Researchers have shown free radical concentrations in lichens to be directly related to air pollution.
An MIPT-based team of researchers has proposed analyzing lichen composition to assess atmospheric air quality when conventional monitoring stations are unavailable. They produced a case study of the Xanthoria parietina lichen, whose samples were collected in Moscow, Nizhny Novgorod, and two towns outside Moscow — Dolgoprudny and Dubna. Sample analysis revealed their iron, copper, and manganese content, along with free radical concentrations of phenol and polyphenol — two types of compounds occurring naturally in lichens. The research findings were published in the Journal of Applied Spectroscopy.
“By showing that atmospheric air quality determines the concentration of radicals in lichens, we prove that electron paramagnetic resonance spectroscopy can be used for environmental monitoring in cities,” says associate professor Svetlana Zhuravleva of the Department of Chemistry, MIPT. “This makes the method very convenient for those areas where air monitoring stations are not available. And that means many: Even major cities populated by millions of people typically have no more than ten such facilities.”
Metal ions and free radicals of organic molecules are involved in enzymatic reactions vital to our health. But when ions and radicals are in excess, this disrupts cell metabolism and interferes with the natural balance of redox reactions by damaging proteins, nucleic acids, and the lipids in the cell membrane. As this damage builds up in the cells of a human body, it can lead to numerous serious diseases. Atmospheric air pollution in densely populated industrial cities is one of the chief factors implicated in the excessive metal ion and free radical counts in living cells. Researchers have estimated that in 2015, 16 percent of deaths globally resulted from diseases caused by poor environmental conditions. This is three times the number of deaths caused by AIDS, tuberculosis, and malaria combined, or 15 times the number of people killed in wars and by other forms of violence.
The metals whose content in lichens was measured are two transition elements — iron and copper — and magnesium. Their ions are capable of entering redox reactions, whereby they can give up or take on electrons with relative ease. If electron exchange in a redox process results in a metal ion having an uneven number of electrons, one of them is bound to be unpaired. Such ions with unpaired electrons are called paramagnetic. Radicals are somewhat similar: This term is reserved for all other ions, atoms, and even whole molecules of organic or inorganic compounds that have an unpaired electron. The characteristic trait of radicals and metal ions is their very reactive nature; that is, they readily undergo chemical reactions with other molecules. As a result of an elevated concentration of such reactive species in living cells, abnormal chemical processes occur more often. They prevent individual cells and by extension the body as a whole from maintaining the state of dynamic equilibrium known as homeostasis. Prior research indicated that higher content of free radicals and paramagnetic metal ions in mammalian cells correlates with a deterioration of health.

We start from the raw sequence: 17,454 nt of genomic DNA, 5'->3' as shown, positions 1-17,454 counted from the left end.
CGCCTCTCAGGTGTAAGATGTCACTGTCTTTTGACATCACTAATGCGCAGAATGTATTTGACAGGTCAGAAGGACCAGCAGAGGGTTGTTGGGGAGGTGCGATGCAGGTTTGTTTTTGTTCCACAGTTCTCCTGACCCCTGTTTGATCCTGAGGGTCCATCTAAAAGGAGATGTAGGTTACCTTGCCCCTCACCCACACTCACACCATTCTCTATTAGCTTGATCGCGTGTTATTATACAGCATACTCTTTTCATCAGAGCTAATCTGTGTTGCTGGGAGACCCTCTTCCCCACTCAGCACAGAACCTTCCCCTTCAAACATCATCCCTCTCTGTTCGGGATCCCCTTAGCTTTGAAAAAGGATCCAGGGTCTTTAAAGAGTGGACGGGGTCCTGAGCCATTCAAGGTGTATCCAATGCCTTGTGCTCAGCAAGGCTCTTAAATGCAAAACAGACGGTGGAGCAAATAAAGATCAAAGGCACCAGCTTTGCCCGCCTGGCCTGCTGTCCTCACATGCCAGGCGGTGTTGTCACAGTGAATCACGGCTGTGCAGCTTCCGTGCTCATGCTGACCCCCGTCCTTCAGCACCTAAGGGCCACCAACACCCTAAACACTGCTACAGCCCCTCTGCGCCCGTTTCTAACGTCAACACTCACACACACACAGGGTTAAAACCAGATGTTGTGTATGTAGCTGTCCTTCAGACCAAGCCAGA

“Lichens readily absorb compounds of metals from polluted atmospheric air. Besides that, they are autonomous and require no special conditions: Lichens can grow on trees, rocks, metal structures. They need no soil, minimum light and are thus abundant throughout Russia,” explains MIPT Professor Eduard Trukhan, who holds an ScD in physics and mathematics. “All of this makes lichens a prime candidate for use in environmental monitoring and assessing the risks that pollution poses to the population.”
To measure the content of metal ions and organic radicals in lichens, the researchers employed two analytical techniques. First, the total content of all reactive species with unpaired electrons was determined by means of electron paramagnetic resonance. After that, their individual concentrations were identified via optical emission spectroscopy.
The researchers compared the data they obtained with the air pollution index, a standard complex indicator of environmental quality. API values are measured, calculated, and publicly released by the Federal Service for Hydrometeorology and Environmental Monitoring of Russia and the country’s Ministry of Natural Resources and the Environment. API is calculated as the sum of average annual concentrations of pollutants expressed in terms of their maximum admissible concentrations, which are based on their hazard ratings. Air pollution in Dubna and Dolgoprudny is considered to be low (API < 5), but Moscow and Nizhny Novgorod have a poor ranking (5 < API < 7), as far as air quality is concerned. This coincides with the findings on free radical and paramagnetic metal ion content in lichen samples. To cite some data as an example, the concentration of organic radicals in samples from Moscow is 1.9 that in the samples obtained in Dubna, whose paramagnetic metal content turned out to be 5.6 times lower, compared to the Russian capital.
Pavel Bondarenko, a researcher at the Department of Chemistry, MIPT, highlights the relevance of the work: “This study provides the first ranking scale for grading environmental quality based on paramagnetic center concentration in lichens. It could be used to map urban pollution and identify those zones in cities that might pose danger for human health.”